Some pieces on "Yin Yang A-Go-Go" are of more historical interest than lasting musical appeal, such as the track from Moving Parts, the '70s band that included Lindgren, guitarist Miller, and bassist Clint Conley. The latter two would eventually spin off to create Mission of Burma.
But throughout the two discs you can always sense Lindgren's curiosity and daring. "Listen to the Angels Shoutin' " is from the 2005 Birdsongs album "Extreme Spirituals," a collaboration with the gospel singer Oral Moses. The piece is like an African-American spiritual as set by a French modernist, Moses's powerful, stentorian vocals backed by a haunting flute part, percussion, and synthesizer.
"Flyte" is an eight-minute tone poem chronicling a flight from Miami to Buenos Aires narrated by Captain Angela Masson, a top-ranked female jet pilot who has recorded under the name Tangela Tricoli. The alluring mix of melodies for flutes, bassoon, clarinet, and piano suggests anticipation, ascent, the return to earth — a rare, uncluttered emotional directness. (It's on 2006's "Classical A-Go-Go," by Lindgren's Frankenstein Consort.)
"All sounds are equal to him," Conley says of Lindgren. "It doesn't matter if it's the Stooges or Stockhausen."
Saxophonist and flutist Ken Field, one of Lindgren's longtime collaborators in Birdsongs of the Mesozoic (who play a Pipeline show at the Middle East on Oct. 4, and at Johnny D's on Oct. 17), calls him "a great composer." But, he adds, "If somebody only studies Bach, they might end up sounding a little like Bach. But when somebody has a really odd set of influences that are deeply embedded in the brain, they come up with an odd result."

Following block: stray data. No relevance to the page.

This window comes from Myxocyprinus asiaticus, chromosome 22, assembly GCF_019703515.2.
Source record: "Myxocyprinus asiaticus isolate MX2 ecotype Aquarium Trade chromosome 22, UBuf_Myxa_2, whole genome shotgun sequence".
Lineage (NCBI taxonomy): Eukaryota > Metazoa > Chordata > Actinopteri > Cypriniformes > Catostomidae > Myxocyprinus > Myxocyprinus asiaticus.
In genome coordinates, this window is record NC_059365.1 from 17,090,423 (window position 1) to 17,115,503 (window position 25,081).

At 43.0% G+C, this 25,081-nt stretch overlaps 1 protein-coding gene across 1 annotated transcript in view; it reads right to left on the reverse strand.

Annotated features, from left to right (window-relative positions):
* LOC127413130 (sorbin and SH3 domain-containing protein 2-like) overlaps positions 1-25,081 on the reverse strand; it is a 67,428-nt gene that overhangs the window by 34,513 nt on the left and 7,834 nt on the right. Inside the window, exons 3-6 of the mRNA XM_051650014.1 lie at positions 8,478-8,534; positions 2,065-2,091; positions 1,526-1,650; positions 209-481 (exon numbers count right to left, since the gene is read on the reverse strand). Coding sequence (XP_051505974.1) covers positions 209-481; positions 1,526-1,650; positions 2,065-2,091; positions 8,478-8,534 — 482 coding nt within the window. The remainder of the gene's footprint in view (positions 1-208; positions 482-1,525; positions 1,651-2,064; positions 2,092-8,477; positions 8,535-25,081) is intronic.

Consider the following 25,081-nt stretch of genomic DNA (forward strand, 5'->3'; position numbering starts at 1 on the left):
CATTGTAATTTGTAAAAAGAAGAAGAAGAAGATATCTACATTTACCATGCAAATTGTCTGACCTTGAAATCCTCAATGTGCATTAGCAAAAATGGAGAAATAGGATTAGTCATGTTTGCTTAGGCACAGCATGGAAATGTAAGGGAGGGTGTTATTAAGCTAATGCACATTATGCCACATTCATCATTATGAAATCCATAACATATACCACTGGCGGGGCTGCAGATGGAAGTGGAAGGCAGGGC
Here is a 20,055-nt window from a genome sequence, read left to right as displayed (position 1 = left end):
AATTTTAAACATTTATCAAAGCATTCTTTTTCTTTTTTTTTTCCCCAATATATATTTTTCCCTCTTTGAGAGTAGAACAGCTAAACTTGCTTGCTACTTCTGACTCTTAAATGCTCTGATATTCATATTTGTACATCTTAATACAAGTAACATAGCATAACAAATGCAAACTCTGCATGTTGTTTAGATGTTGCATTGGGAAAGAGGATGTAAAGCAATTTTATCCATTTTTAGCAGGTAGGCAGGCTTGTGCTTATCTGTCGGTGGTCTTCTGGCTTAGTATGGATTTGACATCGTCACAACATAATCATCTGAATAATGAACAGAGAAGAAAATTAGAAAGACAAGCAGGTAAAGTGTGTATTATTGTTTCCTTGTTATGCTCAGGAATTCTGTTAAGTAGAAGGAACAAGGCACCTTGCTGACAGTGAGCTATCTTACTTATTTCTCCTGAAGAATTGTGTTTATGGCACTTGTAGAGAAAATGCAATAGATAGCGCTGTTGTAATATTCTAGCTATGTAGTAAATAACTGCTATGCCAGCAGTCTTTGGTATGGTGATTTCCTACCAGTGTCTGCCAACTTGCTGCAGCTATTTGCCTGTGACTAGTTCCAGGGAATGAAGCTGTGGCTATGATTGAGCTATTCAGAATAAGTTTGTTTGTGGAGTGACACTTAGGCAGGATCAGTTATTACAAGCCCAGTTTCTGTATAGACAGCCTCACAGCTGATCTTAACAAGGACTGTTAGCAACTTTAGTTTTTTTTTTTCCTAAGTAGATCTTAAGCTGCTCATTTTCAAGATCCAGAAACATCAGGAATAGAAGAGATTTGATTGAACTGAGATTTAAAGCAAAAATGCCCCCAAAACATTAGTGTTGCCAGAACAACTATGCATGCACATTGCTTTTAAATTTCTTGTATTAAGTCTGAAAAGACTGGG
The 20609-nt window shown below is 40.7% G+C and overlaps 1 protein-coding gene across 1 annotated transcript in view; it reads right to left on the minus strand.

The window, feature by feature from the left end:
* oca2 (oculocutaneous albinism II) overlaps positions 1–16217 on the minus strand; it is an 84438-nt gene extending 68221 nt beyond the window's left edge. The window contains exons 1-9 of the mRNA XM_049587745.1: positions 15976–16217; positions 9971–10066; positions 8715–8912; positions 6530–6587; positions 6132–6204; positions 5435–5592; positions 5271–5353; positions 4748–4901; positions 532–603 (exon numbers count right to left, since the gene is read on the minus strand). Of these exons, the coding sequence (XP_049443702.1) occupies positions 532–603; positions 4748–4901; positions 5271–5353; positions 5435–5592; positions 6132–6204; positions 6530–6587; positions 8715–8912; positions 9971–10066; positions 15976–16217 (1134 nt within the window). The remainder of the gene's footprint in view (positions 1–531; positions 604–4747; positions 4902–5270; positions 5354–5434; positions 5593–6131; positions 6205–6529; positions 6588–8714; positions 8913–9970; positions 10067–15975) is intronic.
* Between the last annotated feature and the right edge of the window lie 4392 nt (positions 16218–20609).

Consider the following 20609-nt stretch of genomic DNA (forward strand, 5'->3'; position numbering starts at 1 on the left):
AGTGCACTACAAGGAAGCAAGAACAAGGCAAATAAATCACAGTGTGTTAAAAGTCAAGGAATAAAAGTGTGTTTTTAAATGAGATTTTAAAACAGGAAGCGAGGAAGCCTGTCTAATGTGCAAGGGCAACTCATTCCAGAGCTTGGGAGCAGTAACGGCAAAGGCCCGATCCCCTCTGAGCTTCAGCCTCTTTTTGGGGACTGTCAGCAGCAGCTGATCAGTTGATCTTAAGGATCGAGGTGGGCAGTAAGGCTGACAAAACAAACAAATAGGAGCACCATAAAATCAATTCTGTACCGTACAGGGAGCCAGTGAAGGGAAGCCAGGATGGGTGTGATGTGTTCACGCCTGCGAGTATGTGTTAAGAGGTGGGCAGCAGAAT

I mention to Lindgren a quote about Satie from biographer Rollo Myers in the liner notes to "Classical A-Go-Go": "Some have called him the greatest musician of all time [while] his enemies . . . called him a buffoon. Happily, he was neither."
Lindgren cackles with delight. "He's just a guy who had a vision. We're not talking Beethoven's Ninth or Wagner's operas. But in some ways, he was as radical as the Ramones."
The big bash of the week, of course, is the 14th annual Berklee BeanTown Jazz Festival, which takes place Saturday from noon to 6 p.m. on Columbus Avenue between Massachusetts Avenue and Burke Street. The impressive lineup this year includes Sheila E., Miguel Zenón, Kneebody, Snarky Puppy, Dionne Farris, the Russell Gunn Quartet, Ambrose Akinmusire, Melissa Aldana's Crash Trio, and more. It's outdoors, and it's free. . . . The following night, Snarky Puppy and Kneebody play a ticketed event at Berklee Performance Center; Snarky Puppy, Texas-born and New York-based, is a sprawling collective that fuses jazz and R&B; quintet Kneebody shows subversive rockist leanings. . . . On Wednesday you can check out Mehmet Ali Sanlikol and whatsnext (see "Noisy Neighbors," Page 29) at Scullers. Or head over to the Regattabar, where trombonist Ryan Keberle and his band Catharsis make their Boston debut on the heels of their very fine new album, "Into the Zone" (out Tuesday).